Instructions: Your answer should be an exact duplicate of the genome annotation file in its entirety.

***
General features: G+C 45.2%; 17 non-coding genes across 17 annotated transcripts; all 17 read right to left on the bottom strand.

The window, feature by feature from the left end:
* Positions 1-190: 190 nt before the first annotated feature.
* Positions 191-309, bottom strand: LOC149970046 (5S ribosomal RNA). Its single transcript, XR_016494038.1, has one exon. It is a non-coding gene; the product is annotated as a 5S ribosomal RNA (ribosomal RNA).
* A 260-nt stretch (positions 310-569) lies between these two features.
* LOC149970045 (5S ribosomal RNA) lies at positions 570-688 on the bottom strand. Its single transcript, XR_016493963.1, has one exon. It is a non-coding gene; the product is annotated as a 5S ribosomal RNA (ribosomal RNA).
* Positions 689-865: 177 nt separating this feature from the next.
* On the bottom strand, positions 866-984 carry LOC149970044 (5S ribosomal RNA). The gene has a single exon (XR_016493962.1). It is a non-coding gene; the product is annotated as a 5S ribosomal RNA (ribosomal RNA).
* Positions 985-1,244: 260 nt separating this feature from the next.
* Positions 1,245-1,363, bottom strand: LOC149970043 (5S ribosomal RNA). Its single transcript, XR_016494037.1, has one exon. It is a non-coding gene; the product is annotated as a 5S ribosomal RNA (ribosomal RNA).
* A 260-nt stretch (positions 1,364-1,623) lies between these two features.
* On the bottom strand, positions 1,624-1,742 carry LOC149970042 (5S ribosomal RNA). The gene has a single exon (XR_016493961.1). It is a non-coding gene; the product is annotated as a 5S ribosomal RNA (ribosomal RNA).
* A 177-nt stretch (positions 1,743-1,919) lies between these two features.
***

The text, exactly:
General features: G+C 45.2%; 17 non-coding genes across 17 annotated transcripts; all 17 read right to left on the bottom strand.

The window, feature by feature from the left end:
* Positions 1-190: 190 nt before the first annotated feature.
* Positions 191-309, bottom strand: LOC149970046 (5S ribosomal RNA). Its single transcript, XR_016494038.1, has one exon. It is a non-coding gene; the product is annotated as a 5S ribosomal RNA (ribosomal RNA).
* A 260-nt stretch (positions 310-569) lies between these two features.
* LOC149970045 (5S ribosomal RNA) lies at positions 570-688 on the bottom strand. Its single transcript, XR_016493963.1, has one exon. It is a non-coding gene; the product is annotated as a 5S ribosomal RNA (ribosomal RNA).
* Positions 689-865: 177 nt separating this feature from the next.
* On the bottom strand, positions 866-984 carry LOC149970044 (5S ribosomal RNA). The gene has a single exon (XR_016493962.1). It is a non-coding gene; the product is annotated as a 5S ribosomal RNA (ribosomal RNA).
* Positions 985-1,244: 260 nt separating this feature from the next.
* Positions 1,245-1,363, bottom strand: LOC149970043 (5S ribosomal RNA). Its single transcript, XR_016494037.1, has one exon. It is a non-coding gene; the product is annotated as a 5S ribosomal RNA (ribosomal RNA).
* A 260-nt stretch (positions 1,364-1,623) lies between these two features.
* On the bottom strand, positions 1,624-1,742 carry LOC149970042 (5S ribosomal RNA). The gene has a single exon (XR_016493961.1). It is a non-coding gene; the product is annotated as a 5S ribosomal RNA (ribosomal RNA).
* A 177-nt stretch (positions 1,743-1,919) lies between these two features.